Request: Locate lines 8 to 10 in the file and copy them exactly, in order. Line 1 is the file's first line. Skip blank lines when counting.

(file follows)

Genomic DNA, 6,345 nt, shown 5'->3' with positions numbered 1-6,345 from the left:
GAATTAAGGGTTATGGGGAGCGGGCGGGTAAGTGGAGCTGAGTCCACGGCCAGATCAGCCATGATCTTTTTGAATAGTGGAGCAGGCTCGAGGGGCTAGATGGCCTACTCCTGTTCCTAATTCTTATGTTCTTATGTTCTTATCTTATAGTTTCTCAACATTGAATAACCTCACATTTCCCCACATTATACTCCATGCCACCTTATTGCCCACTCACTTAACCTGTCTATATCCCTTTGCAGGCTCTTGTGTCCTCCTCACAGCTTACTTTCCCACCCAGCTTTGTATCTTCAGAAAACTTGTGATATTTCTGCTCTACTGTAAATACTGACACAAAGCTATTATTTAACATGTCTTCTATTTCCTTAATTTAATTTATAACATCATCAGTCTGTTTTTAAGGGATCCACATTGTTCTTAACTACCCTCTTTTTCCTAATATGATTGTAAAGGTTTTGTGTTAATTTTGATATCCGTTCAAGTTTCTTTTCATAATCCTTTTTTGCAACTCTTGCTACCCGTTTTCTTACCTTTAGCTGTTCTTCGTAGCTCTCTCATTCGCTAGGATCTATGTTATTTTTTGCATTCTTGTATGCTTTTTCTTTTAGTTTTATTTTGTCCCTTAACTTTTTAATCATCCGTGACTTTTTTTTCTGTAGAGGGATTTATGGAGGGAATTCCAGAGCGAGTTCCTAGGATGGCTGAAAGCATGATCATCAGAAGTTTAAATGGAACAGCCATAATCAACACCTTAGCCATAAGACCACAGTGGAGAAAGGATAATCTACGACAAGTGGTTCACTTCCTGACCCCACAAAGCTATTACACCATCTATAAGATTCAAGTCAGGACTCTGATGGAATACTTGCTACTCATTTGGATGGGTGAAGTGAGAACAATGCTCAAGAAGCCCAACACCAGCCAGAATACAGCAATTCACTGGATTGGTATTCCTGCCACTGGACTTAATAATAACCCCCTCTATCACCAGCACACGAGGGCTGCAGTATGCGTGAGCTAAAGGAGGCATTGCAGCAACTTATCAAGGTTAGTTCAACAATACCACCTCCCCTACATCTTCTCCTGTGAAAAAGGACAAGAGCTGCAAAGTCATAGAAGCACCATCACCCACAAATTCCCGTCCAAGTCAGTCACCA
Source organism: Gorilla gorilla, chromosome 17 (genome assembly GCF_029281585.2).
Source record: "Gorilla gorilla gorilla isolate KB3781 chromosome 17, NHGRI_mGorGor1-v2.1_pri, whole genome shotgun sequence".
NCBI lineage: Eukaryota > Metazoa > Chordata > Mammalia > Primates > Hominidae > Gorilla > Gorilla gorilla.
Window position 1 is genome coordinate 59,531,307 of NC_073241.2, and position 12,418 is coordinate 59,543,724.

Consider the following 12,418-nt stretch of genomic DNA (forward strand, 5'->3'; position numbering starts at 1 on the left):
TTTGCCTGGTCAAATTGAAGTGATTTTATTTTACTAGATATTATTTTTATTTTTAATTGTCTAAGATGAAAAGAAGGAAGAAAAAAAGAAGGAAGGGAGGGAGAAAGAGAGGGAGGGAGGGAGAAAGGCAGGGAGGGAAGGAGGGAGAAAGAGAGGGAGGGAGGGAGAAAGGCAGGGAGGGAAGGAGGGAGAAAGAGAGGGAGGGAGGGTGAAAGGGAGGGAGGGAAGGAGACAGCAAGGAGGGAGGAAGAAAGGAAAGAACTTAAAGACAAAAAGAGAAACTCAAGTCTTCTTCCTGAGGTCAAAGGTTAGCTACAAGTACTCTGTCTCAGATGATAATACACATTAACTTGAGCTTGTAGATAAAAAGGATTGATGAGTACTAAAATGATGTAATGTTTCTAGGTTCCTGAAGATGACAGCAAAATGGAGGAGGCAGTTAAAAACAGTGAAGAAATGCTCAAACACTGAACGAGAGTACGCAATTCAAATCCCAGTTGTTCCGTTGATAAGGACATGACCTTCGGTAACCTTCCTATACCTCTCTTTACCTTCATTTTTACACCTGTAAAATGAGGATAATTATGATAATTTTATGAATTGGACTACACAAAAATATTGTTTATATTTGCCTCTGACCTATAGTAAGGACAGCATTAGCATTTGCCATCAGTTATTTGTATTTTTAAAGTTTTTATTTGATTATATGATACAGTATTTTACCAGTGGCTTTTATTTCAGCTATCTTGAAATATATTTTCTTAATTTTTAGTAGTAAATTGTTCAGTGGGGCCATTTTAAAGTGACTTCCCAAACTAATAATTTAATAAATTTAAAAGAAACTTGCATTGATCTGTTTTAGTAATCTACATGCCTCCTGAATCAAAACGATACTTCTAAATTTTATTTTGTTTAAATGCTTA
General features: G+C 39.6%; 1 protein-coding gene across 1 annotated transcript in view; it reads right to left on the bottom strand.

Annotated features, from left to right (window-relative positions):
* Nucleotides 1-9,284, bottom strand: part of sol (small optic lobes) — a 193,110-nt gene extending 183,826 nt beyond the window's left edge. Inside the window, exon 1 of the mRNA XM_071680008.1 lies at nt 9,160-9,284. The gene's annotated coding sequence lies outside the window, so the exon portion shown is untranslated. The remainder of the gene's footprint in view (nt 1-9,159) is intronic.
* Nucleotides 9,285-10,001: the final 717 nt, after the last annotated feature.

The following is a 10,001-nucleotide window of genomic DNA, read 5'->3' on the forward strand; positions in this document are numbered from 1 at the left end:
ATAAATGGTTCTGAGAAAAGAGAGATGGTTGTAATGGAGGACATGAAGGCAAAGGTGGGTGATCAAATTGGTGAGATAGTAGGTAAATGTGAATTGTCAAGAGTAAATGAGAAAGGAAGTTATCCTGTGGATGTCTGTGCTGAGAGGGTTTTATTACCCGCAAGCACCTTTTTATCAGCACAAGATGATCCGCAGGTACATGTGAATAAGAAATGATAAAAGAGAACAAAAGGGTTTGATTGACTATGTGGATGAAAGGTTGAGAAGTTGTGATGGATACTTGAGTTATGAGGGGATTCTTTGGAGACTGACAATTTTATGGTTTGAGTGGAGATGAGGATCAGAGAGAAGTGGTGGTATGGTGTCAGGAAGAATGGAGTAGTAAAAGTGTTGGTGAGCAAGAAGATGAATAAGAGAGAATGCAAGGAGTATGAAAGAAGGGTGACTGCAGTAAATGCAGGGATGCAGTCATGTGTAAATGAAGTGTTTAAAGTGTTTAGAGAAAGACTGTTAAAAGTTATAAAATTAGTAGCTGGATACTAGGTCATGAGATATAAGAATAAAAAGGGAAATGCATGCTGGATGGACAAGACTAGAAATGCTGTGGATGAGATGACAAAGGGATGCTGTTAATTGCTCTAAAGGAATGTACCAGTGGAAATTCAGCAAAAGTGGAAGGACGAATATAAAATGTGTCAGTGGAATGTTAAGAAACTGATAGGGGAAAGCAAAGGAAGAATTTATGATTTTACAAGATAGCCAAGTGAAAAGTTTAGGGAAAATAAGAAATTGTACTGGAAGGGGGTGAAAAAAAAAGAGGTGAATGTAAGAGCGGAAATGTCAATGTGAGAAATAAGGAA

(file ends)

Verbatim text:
TTTGCCTGGTCAAATTGAAGTGATTTTATTTTACTAGATATTATTTTTATTTTTAATTGTCTAAGATGAAAAGAAGGAAGAAAAAAAGAAGGAAGGGAGGGAGAAAGAGAGGGAGGGAGGGAGAAAGGCAGGGAGGGAAGGAGGGAGAAAGAGAGGGAGGGAGGGAGAAAGGCAGGGAGGGAAGGAGGGAGAAAGAGAGGGAGGGAGGGTGAAAGGGAGGGAGGGAAGGAGACAGCAAGGAGGGAGGAAGAAAGGAAAGAACTTAAAGACAAAAAGAGAAACTCAAGTCTTCTTCCTGAGGTCAAAGGTTAGCTACAAGTACTCTGTCTCAGATGATAATACACATTAACTTGAGCTTGTAGATAAAAAGGATTGATGAGTACTAAAATGATGTAATGTTTCTAGGTTCCTGAAGATGACAGCAAAATGGAGGAGGCAGTTAAAAACAGTGAAGAAATGCTCAAACACTGAACGAGAGTACGCAATTCAAATCCCAGTTGTTCCGTTGATAAGGACATGACCTTCGGTAACCTTCCTATACCTCTCTTTACCTTCATTTTTACACCTGTAAAATGAGGATAATTATGATAATTTTATGAATTGGACTACACAAAAATATTGTTTATATTTGCCTCTGACCTATAGTAAGGACAGCATTAGCATTTGCCATCAGTTATTTGTATTTTTAAAGTTTTTATTTGATTATATGATACAGTATTTTACCAGTGGCTTTTATTTCAGCTATCTTGAAATATATTTTCTTAATTTTTAGTAGTAAATTGTTCAGTGGGGCCATTTTAAAGTGACTTCCCAAACTAATAATTTAATAAATTTAAAAGAAACTTGCATTGATCTGTTTTAGTAATCTACATGCCTCCTGAATCAAAACGATACTTCTAAATTTTATTTTGTTTAAATGCTTA
General features: G+C 39.6%; 1 protein-coding gene across 1 annotated transcript in view; it reads right to left on the bottom strand.

Annotated features, from left to right (window-relative positions):